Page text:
In my opinion, it’s very important that companies, brands, musicians & bands, and individuals keep these trends in mind. If we focus on giving as much value to the people around us by being real and authentic and creating something that addresses real needs and wants, we will find the customers, listeners, and friends that are most important. This may result in fewer “friends”, or a smaller customer base, but it will be a group of people that will give us real results. Those results could be an increase in money if we’re trying to monetize relationships, like a band does when it sells a new CD at a show, or it could result in tighter, more enriching relationships with the people around us.

If we don’t do this, you’re going to have a hard time finding success. Sure, there are companies and people out there that will find success by Bullshitting and not creating real value, but do you really want to be like those people? We have a very small amount of time on this Earth, and I’d rather not waste it acting like someone I’m not, or doing something I don’t believe in or think is worth it.

Over the past two months I’ve tried to be more Real through my writing, by opening up about parts of my life and being more vulnerable. It started when I shared for the first time publicly the story of how my father died, when I made a post on Quora that answered the question: “What does it feel like to have a parent commit suicide?“. The reactions were stunning and happened almost immediately, with friends and strangers reaching out saying that they were amazed I went through this tragedy and spoke so openly about it. I even had a phone call with my mom about it, where we talked about what each other experienced during those couple of days. That was the first time my mother and I ever talked in that depth about the day my father died.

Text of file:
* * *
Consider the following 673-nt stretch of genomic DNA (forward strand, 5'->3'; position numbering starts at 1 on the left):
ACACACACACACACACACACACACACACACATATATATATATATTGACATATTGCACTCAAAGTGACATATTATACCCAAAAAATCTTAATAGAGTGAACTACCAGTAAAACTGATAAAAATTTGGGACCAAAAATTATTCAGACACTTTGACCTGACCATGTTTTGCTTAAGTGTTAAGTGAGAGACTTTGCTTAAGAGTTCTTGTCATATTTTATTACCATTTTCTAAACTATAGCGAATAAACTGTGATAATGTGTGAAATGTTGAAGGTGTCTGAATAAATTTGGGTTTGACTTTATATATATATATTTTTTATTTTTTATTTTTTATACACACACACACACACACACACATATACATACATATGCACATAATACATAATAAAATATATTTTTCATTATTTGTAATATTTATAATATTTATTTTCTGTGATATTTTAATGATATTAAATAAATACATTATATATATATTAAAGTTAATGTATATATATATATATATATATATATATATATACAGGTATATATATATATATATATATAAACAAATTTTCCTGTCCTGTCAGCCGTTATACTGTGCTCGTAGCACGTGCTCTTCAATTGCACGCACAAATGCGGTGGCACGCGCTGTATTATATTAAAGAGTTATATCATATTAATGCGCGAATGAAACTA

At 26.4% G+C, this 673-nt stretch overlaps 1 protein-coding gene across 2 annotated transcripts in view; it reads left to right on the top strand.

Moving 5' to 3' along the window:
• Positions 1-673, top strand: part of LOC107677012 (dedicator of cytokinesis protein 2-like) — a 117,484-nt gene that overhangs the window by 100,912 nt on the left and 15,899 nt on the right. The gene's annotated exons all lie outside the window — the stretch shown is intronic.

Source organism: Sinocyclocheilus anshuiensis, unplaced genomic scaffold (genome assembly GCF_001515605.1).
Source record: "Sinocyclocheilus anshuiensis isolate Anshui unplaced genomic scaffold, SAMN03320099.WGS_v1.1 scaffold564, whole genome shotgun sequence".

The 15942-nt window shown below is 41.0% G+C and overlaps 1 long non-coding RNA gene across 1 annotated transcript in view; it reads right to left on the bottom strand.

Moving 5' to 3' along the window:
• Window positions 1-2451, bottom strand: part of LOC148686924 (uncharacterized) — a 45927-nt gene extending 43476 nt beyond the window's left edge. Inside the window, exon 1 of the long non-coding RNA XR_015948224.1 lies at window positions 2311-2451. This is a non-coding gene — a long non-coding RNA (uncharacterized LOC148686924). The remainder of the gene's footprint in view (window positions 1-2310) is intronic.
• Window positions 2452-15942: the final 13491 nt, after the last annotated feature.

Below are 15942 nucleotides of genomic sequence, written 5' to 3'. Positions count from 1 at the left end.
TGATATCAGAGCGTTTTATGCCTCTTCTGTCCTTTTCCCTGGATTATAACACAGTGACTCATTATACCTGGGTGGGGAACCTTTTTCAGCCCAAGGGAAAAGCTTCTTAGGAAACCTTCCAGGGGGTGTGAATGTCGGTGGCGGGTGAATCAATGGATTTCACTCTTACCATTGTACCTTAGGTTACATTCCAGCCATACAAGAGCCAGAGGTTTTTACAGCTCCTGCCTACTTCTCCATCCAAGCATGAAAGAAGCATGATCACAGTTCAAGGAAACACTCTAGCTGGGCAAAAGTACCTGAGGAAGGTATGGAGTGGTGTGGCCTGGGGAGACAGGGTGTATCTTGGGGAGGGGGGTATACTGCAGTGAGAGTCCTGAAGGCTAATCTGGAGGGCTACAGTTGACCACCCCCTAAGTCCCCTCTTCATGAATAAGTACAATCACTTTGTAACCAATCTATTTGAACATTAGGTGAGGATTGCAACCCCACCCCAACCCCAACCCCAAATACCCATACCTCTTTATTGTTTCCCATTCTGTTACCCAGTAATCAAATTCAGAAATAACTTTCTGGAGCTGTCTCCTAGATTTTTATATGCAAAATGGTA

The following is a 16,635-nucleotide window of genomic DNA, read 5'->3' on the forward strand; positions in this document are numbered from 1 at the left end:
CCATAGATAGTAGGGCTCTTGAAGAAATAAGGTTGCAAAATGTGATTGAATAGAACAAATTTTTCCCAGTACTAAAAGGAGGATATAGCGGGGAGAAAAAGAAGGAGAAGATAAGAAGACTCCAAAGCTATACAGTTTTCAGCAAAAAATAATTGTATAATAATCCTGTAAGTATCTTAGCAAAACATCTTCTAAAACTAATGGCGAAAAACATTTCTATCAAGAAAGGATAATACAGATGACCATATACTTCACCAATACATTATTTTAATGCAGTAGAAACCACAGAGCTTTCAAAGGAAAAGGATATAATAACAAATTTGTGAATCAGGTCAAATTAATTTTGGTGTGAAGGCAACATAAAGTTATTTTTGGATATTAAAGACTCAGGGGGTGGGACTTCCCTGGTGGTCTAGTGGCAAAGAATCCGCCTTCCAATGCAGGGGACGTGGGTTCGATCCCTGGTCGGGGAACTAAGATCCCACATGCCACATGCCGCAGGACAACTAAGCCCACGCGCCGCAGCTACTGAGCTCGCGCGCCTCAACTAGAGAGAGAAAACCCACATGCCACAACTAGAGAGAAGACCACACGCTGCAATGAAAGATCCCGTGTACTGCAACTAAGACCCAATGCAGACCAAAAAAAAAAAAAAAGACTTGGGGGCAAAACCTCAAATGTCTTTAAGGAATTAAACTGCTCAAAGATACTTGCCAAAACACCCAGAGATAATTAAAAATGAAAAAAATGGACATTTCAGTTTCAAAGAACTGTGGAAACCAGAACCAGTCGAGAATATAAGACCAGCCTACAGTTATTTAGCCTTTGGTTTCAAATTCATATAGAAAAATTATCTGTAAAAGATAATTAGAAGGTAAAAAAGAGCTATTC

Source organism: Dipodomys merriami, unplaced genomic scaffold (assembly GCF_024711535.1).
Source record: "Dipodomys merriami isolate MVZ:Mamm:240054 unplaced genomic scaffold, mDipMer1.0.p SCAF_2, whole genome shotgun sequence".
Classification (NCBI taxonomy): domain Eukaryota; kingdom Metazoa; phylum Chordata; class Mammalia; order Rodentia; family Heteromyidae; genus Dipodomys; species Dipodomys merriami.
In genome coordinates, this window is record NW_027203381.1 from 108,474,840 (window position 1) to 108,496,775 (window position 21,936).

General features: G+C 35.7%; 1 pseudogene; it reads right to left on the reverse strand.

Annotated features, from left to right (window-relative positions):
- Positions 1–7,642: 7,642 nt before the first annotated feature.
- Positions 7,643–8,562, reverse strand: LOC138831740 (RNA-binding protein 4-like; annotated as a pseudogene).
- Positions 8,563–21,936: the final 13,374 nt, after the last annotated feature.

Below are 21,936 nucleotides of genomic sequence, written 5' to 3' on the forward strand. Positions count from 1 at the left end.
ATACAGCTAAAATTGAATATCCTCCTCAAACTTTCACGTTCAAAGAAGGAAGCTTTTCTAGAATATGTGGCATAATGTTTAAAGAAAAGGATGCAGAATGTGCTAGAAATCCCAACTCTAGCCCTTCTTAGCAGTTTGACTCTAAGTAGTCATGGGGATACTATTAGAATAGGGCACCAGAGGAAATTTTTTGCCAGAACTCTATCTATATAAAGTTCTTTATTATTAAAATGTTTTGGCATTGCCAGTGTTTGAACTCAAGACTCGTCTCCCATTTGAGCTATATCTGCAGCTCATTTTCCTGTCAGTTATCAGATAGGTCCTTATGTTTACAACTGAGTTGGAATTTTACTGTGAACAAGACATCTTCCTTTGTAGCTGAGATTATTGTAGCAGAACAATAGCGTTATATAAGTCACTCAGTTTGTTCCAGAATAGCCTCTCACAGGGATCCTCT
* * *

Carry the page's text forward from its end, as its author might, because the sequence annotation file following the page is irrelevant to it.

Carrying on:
Last month I decided to share my story of why I’m not at BandPage any more, and that too  received some great reactions from friends. All of a sudden I’m talking to friends about how I feel, the struggles that I’m going through and facing every day, and I’m also hearing about their daily struggles and concerns. I feel like I have a deeper connection and understanding of some of my friends, and I think they have a better understanding of me.

Recently I’ve noticed others sharing publicly and it has been quite inspiring. Two weeks ago Frank Ocean, a new hip hop artist, got a lot of attention when he announced that he was Gay. The announcement created a lot of controversy, but it also resulted in a lot of support and a better appreciation for the great strength and courage that it takes to be open about who you are in an environment that usually is not accepting of “alternative lifestyles”.

On the video game side of things, Jeff Green recently made a post about his battle with depression, a post that surprised a number of people and received a lot of support from the gaming community. It was great to see Jeff speak so honestly about his 25 year long struggle with depression, and even greater to see hundreds and thousands of people support him.

I truly hope that over time we will see that letting our guard down and opening up to others about the common struggles and challenges that we face daily, will result in a better world. You could probably argue that I’m naive in that Hope, but I’m afraid of the consequences of an increasingly cynical and jaded culture. I think it’s time that we decide that we’re done with the Bullshit, that we need to connect with each other and companies around us in more meaningful ways, so that we can collectively live a more meaningful and fulfilling life. I encourage you to give it a try, and I’m going to continue to try it myself too 🙂

Thanks for reading!



I realize the above could be seen as perhaps a bit naive or altruistic, but these are things I’ve had on my mind for a number of weeks and months. Hopefully you get something out of this, as I honestly just needed to get some of these concepts and points out of my head and onto virtual paper. Please let me know what you think!

  • Martha Saylor

    I think this is the sort of outlet people see in Postsecret. Most people are too timid to share openly like this, and the anonymity gives them the strength to admit what they my have been unable to admit before.

    I have to admit I have been burned by people taking offense to what they saw as oversharing. I’m not as open to share those things as I may have been in the past.

    • SamQforQHouston

      I definitely recognize that some are more comfortable than others with sharing various opinions, aspects of their life, etc. If not publicly share them on the internet, then I definitely encourage people to have discussions about things that are important to them in private/in-person. I find that those “offline” conversations with friends and family to be very fulfilling and enjoyable 🙂